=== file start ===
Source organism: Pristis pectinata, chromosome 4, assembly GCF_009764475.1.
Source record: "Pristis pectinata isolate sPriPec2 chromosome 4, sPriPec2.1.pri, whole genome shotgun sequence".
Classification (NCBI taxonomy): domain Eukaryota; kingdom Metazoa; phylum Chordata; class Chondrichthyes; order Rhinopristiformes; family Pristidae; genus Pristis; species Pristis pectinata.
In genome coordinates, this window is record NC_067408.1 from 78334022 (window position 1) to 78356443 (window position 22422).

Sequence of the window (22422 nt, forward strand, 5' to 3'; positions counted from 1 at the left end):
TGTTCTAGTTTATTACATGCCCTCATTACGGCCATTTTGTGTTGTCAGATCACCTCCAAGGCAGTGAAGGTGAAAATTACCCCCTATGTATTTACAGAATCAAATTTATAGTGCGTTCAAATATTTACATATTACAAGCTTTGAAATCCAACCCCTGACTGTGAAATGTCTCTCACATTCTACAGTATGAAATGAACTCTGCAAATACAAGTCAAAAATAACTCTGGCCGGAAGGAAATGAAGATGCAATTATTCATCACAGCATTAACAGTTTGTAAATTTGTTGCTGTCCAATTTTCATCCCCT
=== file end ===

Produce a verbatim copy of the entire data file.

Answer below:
Source organism: Pristis pectinata, chromosome 4, assembly GCF_009764475.1.
Source record: "Pristis pectinata isolate sPriPec2 chromosome 4, sPriPec2.1.pri, whole genome shotgun sequence".
Classification (NCBI taxonomy): domain Eukaryota; kingdom Metazoa; phylum Chordata; class Chondrichthyes; order Rhinopristiformes; family Pristidae; genus Pristis; species Pristis pectinata.
In genome coordinates, this window is record NC_067408.1 from 78334022 (window position 1) to 78356443 (window position 22422).

Sequence of the window (22422 nt, forward strand, 5' to 3'; positions counted from 1 at the left end):
TGTTCTAGTTTATTACATGCCCTCATTACGGCCATTTTGTGTTGTCAGATCACCTCCAAGGCAGTGAAGGTGAAAATTACCCCCTATGTATTTACAGAATCAAATTTATAGTGCGTTCAAATATTTACATATTACAAGCTTTGAAATCCAACCCCTGACTGTGAAATGTCTCTCACATTCTACAGTATGAAATGAACTCTGCAAATACAAGTCAAAAATAACTCTGGCCGGAAGGAAATGAAGATGCAATTATTCATCACAGCATTAACAGTTTGTAAATTTGTTGCTGTCCAATTTTCATCCCCT